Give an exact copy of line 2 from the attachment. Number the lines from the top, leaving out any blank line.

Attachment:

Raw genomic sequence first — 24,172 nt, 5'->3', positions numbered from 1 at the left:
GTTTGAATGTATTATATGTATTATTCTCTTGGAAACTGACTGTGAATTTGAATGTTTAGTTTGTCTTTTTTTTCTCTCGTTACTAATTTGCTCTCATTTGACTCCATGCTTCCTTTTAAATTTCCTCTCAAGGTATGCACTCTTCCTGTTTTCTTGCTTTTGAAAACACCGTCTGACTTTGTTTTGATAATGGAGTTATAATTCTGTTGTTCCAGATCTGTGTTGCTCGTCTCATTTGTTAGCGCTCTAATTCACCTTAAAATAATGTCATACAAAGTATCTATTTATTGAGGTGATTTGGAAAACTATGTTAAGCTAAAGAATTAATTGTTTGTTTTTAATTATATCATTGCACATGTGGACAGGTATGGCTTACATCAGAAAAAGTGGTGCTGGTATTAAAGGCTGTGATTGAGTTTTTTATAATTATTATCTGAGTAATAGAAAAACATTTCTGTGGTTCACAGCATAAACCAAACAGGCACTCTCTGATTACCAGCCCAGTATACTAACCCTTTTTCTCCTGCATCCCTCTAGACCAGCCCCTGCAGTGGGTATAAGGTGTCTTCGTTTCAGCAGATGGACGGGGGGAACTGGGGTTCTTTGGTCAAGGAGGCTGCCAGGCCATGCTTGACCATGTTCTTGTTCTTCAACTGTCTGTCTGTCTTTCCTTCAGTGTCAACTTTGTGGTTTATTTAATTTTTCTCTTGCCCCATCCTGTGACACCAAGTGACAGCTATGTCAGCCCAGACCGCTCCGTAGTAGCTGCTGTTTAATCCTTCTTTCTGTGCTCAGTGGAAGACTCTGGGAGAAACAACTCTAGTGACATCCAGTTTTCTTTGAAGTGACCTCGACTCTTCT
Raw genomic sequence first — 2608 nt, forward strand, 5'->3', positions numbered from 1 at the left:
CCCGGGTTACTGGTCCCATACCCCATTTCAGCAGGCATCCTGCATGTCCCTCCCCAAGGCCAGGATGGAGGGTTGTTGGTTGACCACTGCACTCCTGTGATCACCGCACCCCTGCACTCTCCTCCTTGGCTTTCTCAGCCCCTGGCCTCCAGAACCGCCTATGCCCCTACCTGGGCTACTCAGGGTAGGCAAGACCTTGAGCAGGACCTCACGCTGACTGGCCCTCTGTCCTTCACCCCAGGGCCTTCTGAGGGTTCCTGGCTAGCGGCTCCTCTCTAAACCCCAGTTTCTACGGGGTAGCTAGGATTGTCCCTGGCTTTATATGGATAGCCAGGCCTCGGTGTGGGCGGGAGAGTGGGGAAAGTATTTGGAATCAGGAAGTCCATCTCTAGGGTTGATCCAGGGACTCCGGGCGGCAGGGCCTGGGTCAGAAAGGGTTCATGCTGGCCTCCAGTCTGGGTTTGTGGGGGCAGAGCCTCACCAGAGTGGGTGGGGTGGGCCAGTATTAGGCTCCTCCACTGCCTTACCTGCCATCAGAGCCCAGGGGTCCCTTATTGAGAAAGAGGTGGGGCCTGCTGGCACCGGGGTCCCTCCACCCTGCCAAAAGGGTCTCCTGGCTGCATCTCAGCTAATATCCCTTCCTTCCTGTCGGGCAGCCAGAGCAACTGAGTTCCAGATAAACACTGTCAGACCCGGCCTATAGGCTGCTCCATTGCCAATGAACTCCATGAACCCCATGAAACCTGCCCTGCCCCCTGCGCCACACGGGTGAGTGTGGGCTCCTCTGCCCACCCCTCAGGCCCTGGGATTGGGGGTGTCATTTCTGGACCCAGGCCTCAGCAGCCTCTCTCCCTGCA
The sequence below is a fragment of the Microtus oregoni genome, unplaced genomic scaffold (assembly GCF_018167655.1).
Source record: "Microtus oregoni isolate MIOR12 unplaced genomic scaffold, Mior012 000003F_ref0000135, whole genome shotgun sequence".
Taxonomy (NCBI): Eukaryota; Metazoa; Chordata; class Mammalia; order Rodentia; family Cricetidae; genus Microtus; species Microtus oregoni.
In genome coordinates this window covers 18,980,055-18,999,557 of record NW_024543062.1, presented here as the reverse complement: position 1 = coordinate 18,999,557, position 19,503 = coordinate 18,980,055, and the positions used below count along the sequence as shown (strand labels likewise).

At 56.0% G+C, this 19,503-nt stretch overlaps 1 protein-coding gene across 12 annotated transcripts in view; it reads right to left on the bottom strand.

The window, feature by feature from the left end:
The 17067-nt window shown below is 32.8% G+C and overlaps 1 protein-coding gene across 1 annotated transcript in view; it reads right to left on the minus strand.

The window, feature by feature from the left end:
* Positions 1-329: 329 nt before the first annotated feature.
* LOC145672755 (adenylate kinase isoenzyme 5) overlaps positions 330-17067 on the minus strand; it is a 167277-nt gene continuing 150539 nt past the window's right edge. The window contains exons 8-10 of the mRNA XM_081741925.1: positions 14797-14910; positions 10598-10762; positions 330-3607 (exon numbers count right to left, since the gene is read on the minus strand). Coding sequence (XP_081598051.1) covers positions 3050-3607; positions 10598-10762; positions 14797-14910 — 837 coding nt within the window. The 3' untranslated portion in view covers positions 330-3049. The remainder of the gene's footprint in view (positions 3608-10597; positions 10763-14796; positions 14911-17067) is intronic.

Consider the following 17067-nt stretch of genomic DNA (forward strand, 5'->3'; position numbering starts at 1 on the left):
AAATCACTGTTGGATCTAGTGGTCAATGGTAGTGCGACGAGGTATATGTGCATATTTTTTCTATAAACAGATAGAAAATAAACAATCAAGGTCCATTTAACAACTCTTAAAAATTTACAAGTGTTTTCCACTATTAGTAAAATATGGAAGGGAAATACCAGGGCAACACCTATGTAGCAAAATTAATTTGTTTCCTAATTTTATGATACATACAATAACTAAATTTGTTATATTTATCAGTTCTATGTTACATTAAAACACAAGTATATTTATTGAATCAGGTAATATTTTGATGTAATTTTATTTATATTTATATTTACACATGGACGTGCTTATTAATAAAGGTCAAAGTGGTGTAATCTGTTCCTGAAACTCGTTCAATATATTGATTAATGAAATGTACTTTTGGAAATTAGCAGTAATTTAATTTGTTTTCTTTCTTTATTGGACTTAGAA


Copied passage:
GTTTGAATGTATTATATGTATTATTCTCTTGGAAACTGACTGTGAATTTGAATGTTTAGTTTGTCTTTTTTTTCTCTCGTTACTAATTTGCTCTCATTTGACTCCATGCTTCCTTTTAAATTTCCTCTCAAGGTATGCACTCTTCCTGTTTTCTTGCTTTTGAAAACACCGTCTGACTTTGTTTTGATAATGGAGTTATAATTCTGTTGTTCCAGATCTGTGTTGCTCGTCTCATTTGTTAGCGCTCTAATTCACCTTAAAATAATGTCATACAAAGTATCTATTTATTGAGGTGATTTGGAAAACTATGTTAAGCTAAAGAATTAATTGTTTGTTTTTAATTATATCATTGCACATGTGGACAGGTATGGCTTACATCAGAAAAAGTGGTGCTGGTATTAAAGGCTGTGATTGAGTTTTTTATAATTATTATCTGAGTAATAGAAAAACATTTCTGTGGTTCACAGCATAAACCAAACAGGCACTCTCTGATTACCAGCCCAGTATACTAACCCTTTTTCTCCTGCATCCCTCTAGACCAGCCCCTGCAGTGGGTATAAGGTGTCTTCGTTTCAGCAGATGGACGGGGGGAACTGGGGTTCTTTGGTCAAGGAGGCTGCCAGGCCATGCTTGACCATGTTCTTGTTCTTCAACTGTCTGTCTGTCTTTCCTTCAGTGTCAACTTTGTGGTTTATTTAATTTTTCTCTTGCCCCATCCTGTGACACCAAGTGACAGCTATGTCAGCCCAGACCGCTCCGTAGTAGCTGCTGTTTAATCCTTCTTTCTGTGCTCAGTGGAAGACTCTGGGAGAAACAACTCTAGTGACATCCAGTTTTCTTTGAAGTGACCTCGACTCTTCT